There is a saying, “Want to make God laugh? Tell him your plans.”
We had plans for this weekend, oh yes. Big ones which involved flying to another city, a nice hotel room and dinner at a Michelin starred restaurant with friends. We’d been planning it for months. Those four days were going to be the only getaway my husband David and I would have together this summer and we were both looking forward to it.
Then fate intervened.
A few weeks ago we noticed that one of our two cats, our boy named Basil, had a problem with his left eye. Over the next few weeks, David took Basil to see three different vets for tests to only figure out what it was not (an infection, a fungus, a virus, cancer spread to other organs). There was no real diagnosis, only that he had a mass growing behind his left eye, but not what caused it. In the meantime, he got sicker and sicker and our departure date grew closer.
It was an emotionally exhausting three weeks and in the end, after many consultations with the veterinary opthamologist, and many anguished “what should we do?” conversations between the two of us and with friends and family, we decided the best course of action was for Basil to have the eye removed. The surgery was scheduled for the day before our trip and we canceled our plans.
I took the vacation days anyway and we hunkered down in the house after bringing Basil home. The first day of my vacation was spent on the couch with Basil in my lap watching TV and sleeping, something I haven’t done for ages; I didn’t realize how exhausted I was too. David took the night shift, spending every night on the couch to make sure Basil didn’t remove the “cone of shame” he had to wear and accidentally scratch out his sutures.
Because we didn’t want to leave the house I also spent a lot of time cooking. We’re lucky to have a neighbor with a prolific fig tree who is willing to share so I’ve been doing some experimenting with the abundance of ripe figs she’s been giving me. This grilled flat bread was born out of a desire to use the figs in a different way (stay tuned for more fig recipes).
The dough is a basic pizza dough, rolled thin and shaped any way you want (yes, you could just as easily call this “grilled pizza” but the toppings suggest calling it something else to me). It’s a fantastic combination of flavors; sweet figs, salty prosciutto, tangy goat cheese and peppery arugula. Add to that the slight char the dough gets from the grill and it’s a winner. David said, “Just when I thought you couldn’t make anything better, you do. I could eat this every day and not get tired of it.”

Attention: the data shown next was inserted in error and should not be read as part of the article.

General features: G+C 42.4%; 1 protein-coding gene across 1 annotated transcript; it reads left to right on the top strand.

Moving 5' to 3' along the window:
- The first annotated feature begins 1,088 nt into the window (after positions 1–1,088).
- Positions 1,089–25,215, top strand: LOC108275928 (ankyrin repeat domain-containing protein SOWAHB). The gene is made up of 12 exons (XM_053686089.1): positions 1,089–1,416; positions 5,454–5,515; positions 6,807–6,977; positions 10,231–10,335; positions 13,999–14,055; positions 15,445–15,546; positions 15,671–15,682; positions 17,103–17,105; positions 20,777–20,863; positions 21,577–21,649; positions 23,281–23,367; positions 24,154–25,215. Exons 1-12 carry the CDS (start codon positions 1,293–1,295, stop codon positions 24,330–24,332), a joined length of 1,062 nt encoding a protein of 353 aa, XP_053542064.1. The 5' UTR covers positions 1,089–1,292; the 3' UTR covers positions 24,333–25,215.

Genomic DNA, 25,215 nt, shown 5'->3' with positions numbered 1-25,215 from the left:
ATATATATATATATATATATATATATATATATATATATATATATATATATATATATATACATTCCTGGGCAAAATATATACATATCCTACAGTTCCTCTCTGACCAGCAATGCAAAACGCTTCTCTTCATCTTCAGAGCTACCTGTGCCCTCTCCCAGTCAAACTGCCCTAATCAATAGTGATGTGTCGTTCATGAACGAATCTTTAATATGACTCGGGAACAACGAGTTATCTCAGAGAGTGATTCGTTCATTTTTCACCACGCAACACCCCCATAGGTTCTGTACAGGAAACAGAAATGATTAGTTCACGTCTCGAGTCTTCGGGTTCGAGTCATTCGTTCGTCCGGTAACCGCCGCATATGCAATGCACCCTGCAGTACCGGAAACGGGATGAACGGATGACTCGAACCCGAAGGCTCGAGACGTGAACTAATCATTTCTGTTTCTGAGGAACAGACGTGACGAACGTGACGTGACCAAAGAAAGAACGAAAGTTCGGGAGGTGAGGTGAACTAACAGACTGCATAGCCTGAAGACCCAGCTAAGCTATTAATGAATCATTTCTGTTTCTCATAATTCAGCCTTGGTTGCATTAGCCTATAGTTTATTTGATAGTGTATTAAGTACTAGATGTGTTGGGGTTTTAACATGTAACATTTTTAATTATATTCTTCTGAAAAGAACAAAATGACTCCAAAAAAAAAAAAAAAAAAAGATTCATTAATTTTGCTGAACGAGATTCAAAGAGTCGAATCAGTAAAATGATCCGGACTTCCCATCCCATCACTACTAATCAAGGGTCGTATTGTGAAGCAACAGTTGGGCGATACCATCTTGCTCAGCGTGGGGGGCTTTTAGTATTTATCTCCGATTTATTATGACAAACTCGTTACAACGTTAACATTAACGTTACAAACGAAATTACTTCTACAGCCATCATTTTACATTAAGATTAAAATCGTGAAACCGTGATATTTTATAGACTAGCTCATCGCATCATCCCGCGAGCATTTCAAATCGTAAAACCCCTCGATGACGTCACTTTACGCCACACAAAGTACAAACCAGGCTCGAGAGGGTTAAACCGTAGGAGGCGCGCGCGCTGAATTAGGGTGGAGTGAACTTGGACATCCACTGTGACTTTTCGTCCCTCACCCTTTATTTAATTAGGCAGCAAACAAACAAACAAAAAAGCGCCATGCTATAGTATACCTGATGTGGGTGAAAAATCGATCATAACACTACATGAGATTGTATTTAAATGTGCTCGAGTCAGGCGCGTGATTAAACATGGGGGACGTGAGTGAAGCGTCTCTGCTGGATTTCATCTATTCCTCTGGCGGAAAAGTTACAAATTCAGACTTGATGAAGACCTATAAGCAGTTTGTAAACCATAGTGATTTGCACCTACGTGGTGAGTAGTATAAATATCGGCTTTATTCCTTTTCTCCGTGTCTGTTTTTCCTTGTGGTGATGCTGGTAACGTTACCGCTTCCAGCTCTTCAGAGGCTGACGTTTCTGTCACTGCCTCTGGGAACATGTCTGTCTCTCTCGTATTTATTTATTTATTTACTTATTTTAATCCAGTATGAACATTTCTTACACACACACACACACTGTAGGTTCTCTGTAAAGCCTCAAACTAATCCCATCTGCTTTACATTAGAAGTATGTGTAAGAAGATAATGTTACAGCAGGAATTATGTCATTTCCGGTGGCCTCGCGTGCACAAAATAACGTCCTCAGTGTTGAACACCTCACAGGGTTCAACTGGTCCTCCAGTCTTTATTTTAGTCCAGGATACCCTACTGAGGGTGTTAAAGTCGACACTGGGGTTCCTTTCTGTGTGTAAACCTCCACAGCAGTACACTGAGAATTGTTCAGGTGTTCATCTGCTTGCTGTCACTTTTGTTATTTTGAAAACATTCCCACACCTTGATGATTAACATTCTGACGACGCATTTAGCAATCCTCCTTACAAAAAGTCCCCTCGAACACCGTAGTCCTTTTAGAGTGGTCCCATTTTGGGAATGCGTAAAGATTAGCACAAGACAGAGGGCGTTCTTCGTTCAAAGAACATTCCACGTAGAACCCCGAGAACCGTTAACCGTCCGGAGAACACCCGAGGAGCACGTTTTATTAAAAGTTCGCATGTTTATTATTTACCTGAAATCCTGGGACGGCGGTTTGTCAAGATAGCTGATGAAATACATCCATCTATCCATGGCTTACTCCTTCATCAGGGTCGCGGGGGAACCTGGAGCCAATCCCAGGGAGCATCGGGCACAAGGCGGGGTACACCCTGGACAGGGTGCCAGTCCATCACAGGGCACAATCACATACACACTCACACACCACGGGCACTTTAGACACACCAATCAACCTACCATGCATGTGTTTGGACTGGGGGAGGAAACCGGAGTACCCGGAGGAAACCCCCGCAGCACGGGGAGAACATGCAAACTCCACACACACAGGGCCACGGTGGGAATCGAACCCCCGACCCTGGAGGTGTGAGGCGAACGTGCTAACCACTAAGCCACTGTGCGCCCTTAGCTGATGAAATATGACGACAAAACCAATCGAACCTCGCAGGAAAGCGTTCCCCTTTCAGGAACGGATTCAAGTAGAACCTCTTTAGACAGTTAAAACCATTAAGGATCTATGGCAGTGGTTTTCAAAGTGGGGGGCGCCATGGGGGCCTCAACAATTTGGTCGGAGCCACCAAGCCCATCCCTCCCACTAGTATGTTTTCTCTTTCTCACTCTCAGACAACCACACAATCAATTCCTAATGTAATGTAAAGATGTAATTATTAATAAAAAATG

In the end, we really had no regrets about missing our vacation. Life is all about priorities, right?
We stayed home and took care of our boy, who is already on the mend and has earned two new nicknames, Basil One Eye, the Pirate Cat and Frankenkitty.
We ate very well, and even had friends and family over for dinner. We rested and spent time with the ones we love. What more could I want out of a vacation?
Grilled Flatbread with Figs, Goat Cheese, Prosciutto and Arugula Recipe
Printable Recipe for Grilled Flatbread with Figs
6-7 oz of pizza dough (a ball of dough about the size of an orange)
2 ripe figs, sliced 1/4″ thick, skin on
1 oz goat cheese, crumbled
3/4 oz prosciutto (2 slices)
1 oz arugula
1 tsp extra virgin olive oil plus more for the grill
The recipe below yields one personal sized flatbread, perfect for a light meal for one or a nice appetizer for two.
- Prepare the dough. Use your own, buy it, or try my pizza dough recipe.
- When the dough is ready, start the grill and get it very hot. If your grill has a temperature gauge, let it get to about 400 degrees.
- Prep all the toppings and put them on a plate or tray you can take out to the grill. Slice the figs into 1/4 inch thick slices. Crumble the goat cheese. Pull the prosciutto apart into bite sized pieces. Set aside the arugula.
- Spread or roll the dough very thin, but even. Try not to get areas which are too thin because these will form holes and burn easily. If you have a pizza peel, use this to help slide the dough easily onto the grill.
- Spray or brush the surface of the dough with some of the olive oil and place that side down on the grill. Cook until the dough begins to firm up on the bottom and gets a nice brown color. Brush the uncooked side of the dough with olive oil and flip over.
- Add the figs, goat cheese and prosciutto to the top of the grilled flat bread and shut the lid of the grill for about two minutes so the toppings can get warm and the bottom of the bread can finish cooking.
- When the bottom is well toasted, remove the flatbread to a platter or cutting board and top with the arugula and a drizzle of extra virgin olive oil.
Tip: Rub the surface of the grill with a rolled kitchen towel (use an old one you can throw away), lightly dipped in oil (be careful, use tongs to do this). This will help keep the dough from sticking.